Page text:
Tuesday, February 10, 2015

Book Review: Joyful Wisdom by Yongey Mingyur Rinpoche

It's kind of random how I came across this book - I had never heard of it before in spite of its best seller status. I know I've hinted before that I'm going through some big things in my personal life, so I'm sure this genre of book makes sense in that respect, but the biggest thing that lead me to this book is that my husband has really gotten into Buddhism lately and I wanted to be able to keep up with him so I searched my library catalog for "Buddhism" and perused the selection. I narrowed things down to what audiobooks were available (realistically I am driving so much that audiobooks are my best option to read right now), and this was first on the list that looked good to me. I'm glad to report that this blind picking method worked out well this time :)

Joyful Wisdom is what I like to summarize (loosely) as a practical guide to Buddhist meditation. The author is a monk from Nepal who travels around the world and teaches these basics. The book is broken down into 3 main sections: Principles, Experience, and Application. He covers the basic thought and history behind Buddhism first, moving onto what those basics mean in your own life, and then tells you how to apply these teachings to benefit your life. He uses examples not only from ancient Buddhist texts and teachings, but also from some of his modern students and what these specific techniques did for them. In the application section, he literally breaks down how to meditate on a specific Buddhist principle with instructions such as, "Assume the 7 point position. Clear your thoughts and think about a person who you feel gratitude for. Don't ponder on it for more than a few minutes." Very practical. Very precise. He even talks about how it's ok and even needed to take breaks, and how even if we feel like we are failing because we can't clear our mind, that's actually a good thing. Basically there is no failure - a nice notion to go into things with, really.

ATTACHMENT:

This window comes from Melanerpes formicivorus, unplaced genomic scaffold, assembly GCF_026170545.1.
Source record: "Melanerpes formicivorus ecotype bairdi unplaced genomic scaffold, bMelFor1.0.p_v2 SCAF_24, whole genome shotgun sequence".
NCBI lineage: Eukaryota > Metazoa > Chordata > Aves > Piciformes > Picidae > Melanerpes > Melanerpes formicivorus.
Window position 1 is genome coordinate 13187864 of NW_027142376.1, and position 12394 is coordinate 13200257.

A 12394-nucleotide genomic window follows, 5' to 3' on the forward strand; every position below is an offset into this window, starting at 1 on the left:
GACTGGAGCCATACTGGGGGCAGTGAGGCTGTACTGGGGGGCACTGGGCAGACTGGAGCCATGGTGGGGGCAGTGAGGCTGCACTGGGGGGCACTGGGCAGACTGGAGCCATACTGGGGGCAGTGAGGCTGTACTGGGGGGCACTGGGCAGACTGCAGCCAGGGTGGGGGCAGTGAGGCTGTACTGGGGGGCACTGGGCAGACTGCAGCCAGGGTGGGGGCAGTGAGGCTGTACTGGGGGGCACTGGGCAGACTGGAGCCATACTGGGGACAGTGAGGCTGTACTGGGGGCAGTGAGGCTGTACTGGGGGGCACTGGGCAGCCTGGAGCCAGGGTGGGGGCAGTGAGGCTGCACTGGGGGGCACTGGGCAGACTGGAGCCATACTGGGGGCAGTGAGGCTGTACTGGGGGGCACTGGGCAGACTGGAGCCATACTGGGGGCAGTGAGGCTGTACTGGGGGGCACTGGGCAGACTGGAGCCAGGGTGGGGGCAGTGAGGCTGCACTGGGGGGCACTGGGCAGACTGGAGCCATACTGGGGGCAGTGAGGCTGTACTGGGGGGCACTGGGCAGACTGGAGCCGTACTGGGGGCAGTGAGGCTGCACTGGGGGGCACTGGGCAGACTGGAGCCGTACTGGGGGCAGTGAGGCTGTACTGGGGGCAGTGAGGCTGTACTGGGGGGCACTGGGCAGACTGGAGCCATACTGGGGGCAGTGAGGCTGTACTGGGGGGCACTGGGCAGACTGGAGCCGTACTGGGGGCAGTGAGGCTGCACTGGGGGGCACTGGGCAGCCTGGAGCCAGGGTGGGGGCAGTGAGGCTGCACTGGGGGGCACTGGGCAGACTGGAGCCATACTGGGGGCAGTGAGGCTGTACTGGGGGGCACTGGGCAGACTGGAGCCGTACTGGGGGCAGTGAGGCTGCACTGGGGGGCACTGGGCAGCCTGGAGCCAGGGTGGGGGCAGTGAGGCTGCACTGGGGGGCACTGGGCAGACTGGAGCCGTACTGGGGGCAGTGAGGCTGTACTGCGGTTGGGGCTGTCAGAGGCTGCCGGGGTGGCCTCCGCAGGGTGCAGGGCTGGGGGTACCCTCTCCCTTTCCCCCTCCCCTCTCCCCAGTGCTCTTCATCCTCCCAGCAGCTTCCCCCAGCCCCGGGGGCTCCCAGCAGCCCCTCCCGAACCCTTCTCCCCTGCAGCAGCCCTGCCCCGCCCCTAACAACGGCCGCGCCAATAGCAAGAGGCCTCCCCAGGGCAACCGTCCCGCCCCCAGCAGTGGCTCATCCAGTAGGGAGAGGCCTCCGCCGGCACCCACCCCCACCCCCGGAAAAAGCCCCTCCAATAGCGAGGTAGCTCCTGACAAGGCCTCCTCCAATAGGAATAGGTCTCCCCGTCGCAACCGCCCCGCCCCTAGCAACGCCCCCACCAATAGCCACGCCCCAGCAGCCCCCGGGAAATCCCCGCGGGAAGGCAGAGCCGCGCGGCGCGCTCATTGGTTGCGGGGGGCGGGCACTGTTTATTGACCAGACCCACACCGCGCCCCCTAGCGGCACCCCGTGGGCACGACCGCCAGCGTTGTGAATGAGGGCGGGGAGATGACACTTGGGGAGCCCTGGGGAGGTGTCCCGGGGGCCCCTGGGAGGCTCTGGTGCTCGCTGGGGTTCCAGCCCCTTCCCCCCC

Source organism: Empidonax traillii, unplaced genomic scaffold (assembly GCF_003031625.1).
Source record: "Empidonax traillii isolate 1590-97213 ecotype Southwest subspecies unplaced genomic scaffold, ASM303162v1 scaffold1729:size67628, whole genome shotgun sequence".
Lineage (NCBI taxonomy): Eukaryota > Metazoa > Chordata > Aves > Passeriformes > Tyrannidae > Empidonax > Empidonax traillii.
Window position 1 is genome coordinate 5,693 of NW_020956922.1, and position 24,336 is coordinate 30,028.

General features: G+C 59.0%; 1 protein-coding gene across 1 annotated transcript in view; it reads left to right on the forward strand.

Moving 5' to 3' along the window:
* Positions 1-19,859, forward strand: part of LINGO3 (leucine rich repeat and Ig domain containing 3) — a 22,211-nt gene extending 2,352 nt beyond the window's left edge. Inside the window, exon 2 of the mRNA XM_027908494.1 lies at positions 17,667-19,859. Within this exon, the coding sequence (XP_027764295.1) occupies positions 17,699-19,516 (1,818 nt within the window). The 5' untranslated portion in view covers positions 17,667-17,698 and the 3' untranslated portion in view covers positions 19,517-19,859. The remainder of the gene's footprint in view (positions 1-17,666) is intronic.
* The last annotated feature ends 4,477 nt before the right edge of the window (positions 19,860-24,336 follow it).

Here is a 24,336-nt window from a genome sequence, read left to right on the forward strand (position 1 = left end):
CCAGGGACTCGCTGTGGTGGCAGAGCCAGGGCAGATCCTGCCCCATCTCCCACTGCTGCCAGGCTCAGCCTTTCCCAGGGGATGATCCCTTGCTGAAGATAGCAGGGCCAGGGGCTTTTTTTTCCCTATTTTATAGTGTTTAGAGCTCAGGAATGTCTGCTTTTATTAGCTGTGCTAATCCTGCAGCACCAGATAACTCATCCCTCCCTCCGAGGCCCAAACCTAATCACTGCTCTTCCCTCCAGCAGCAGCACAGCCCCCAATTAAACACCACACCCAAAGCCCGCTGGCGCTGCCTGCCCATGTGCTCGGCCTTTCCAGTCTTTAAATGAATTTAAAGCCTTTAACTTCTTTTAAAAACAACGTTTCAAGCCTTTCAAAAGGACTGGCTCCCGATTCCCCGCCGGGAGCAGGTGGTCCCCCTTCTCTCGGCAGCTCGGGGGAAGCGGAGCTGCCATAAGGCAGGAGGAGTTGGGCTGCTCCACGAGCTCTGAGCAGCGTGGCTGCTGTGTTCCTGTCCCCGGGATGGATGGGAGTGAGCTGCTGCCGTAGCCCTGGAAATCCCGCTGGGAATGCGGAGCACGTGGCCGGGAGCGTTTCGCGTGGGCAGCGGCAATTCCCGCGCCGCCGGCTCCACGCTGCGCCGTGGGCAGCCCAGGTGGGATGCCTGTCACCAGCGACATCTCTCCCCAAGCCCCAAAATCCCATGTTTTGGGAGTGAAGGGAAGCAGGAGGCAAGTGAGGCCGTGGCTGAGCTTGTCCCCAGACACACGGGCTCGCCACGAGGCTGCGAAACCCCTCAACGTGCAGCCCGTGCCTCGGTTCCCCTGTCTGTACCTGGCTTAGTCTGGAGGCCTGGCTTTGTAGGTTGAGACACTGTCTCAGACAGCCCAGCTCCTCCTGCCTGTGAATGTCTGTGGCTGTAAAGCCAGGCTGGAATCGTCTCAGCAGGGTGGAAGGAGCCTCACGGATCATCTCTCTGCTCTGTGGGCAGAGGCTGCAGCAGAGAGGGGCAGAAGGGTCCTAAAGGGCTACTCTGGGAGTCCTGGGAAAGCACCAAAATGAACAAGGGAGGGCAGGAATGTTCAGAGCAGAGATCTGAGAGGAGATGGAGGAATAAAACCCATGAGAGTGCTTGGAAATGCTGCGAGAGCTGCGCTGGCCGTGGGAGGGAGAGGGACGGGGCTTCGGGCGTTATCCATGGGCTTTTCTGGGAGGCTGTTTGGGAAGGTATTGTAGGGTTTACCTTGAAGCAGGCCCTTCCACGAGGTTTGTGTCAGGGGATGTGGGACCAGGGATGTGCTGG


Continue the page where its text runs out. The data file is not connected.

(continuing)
I have always been the type of person who was interested in meditation, but I just never found any explanations that made sense to me as to how to go about it. I'm not one who easily relates to metaphysical-speak like, "make friends with your fears." Seriously? What? How does one do that? The greatest thing I gained from this book is an explanation of the meditation process that actually made sense to me. It was also wonderful to learn that I am not alone or unprepared for this practice - in fact, most people feel similar to me when they can't get their head clear enough to focus on what they think they should. It's about clearing other thoughts out of the way so that you can focus on what surfaces during that clarity. If that thought bubbles up to the top, obviously it is at the forefront of your mind and needs your attention. I've never had such a rational sounding break down of meditation before. I fully believe that anyone who is interested in meditation, whether you've tried it and felt like you couldn't do it, or if you're like me and have never fully tried because it never made sense, this book is what you need. There is so much information in here that I'm sure it would help even a seasoned meditator.

I'm sure there is plenty more that I could say about this book, but just know that I give this book 4 out of 5 stars.

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